Happening Now

Rail Passengers Lays Out Long-Distance Principles

February 3, 2023

By Jim Mathews/President & CEO

The Federal Railroad Administration this week kicked off what promises to be a whirlwind series of exciting full-day workshops around the country aimed at giving stakeholders a chance to shape the map of new and restored long-distance routes made possible by the historic investments in the Bipartisan Infrastructure Law.

Alongside Sean Jeans-Gail, our Government Affairs VP, I participated in the first two workshops held at Dept of Transportation headquarters in Washington, DC. We got a lot of good data and a solid running start examining services in the Southeast and Northeast regions, and got to see a lot of great ideas from state transportation officials, planners, and even Class I railroads as the workshops began to come together.

But we’re also taking the opportunity during these meetings to lay out some principles to guide everyone on these study teams, to keep some larger ideas in mind as we dive down into brainstorming details.

We think that even though structural forces in existing passenger rail statutes have incentivized growth of shorter corridors (less than 750 miles) serving only one or two states, long-distance routes represent a strategic interregional platform for adding new services and ensuring network fluidity.

Our overarching position in these sessions is that long-distance train routes form the foundation of the national passenger train network, with unique characteristics allowing them to connect congested urban areas and bring economically viable mobility to rural areas and small towns. A lot of these places are becoming more isolated from major cities as regional airline and intercity bus service disappears, and Congress underscored this when it laid out the terms for this study work.

When looking at restoring service on long-distance routes and introducing daily service on existing routes, the Rail Passengers Association believes we should focus on: 1, Filling gaps in the current network to create a grid and gateway system; 2, Increasing frequencies to allow daytime service to all stations; 3, Procuring high-performance trainsets suitable for overnight and longer distance trips, and; 4, Making track improvements that increase reliability and decrease trip times.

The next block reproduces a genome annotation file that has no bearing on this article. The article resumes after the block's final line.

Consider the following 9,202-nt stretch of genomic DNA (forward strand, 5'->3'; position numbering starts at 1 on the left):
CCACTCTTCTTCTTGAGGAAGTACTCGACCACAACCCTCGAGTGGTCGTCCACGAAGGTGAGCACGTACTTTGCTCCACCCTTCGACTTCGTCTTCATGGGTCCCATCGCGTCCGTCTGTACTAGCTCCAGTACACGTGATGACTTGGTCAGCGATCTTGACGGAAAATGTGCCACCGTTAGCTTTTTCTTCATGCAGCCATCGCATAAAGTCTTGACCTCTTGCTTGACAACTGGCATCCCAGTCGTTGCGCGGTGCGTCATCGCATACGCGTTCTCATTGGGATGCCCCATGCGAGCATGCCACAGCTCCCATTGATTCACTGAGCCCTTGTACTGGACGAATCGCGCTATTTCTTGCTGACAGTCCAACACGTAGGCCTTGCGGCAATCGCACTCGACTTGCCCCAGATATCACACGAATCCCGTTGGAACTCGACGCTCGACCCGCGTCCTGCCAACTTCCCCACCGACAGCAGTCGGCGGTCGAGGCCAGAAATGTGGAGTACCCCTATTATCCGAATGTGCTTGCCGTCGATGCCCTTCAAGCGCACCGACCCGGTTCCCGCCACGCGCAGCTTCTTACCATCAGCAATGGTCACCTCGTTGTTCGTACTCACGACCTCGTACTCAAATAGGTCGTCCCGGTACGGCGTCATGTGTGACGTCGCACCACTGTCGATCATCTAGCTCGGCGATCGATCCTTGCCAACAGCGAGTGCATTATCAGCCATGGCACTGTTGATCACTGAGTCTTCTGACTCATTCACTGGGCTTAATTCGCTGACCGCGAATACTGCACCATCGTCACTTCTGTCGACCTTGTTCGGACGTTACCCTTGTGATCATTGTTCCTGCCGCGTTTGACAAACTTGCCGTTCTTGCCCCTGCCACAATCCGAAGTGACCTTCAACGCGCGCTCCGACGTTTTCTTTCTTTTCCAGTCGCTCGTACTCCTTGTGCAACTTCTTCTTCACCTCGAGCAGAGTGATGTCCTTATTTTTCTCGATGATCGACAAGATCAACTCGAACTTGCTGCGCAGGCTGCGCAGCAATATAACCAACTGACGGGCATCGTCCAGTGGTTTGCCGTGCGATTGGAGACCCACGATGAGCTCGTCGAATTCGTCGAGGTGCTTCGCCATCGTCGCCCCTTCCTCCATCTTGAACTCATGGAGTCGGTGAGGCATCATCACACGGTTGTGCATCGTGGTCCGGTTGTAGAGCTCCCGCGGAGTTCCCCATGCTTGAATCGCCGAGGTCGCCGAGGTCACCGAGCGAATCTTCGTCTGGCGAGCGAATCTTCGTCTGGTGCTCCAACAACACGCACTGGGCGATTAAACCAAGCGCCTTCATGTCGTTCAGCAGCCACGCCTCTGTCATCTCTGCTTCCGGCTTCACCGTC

At a more basic level, we think that we should be looking – at a minimum – at offering more than one train per day in each direction on long-distance routes, and the idea of three-times per week routes should just be discarded outright. We’re also making sure that everyone in the study workshops stays focused on serving underserved and unserved populations, and areas of persistent poverty – which is what the legislation creating this process demands. And of course, we’re pressing hard on the need for new equipment, more personnel, and reasonable, accessible fares in keeping with the mission of serving the public that Congress has set out for Amtrak.

The next workshop is next week in Jackson, Miss., followed by Chicago, Ill., and then Denver, Colo. The settings will be different, and the route maps will be a little different, but the message will be the same.

If you want to follow along and share your own thoughts as part of this study process, you should go to https://fralongdistancerailstudy.org/ for frequent updates on study progress, and sign up for email updates, too. So far, 1,000 people have signed up for that list, and if you want the opportunity to supply your own feedback that will be a great mechanism to do it.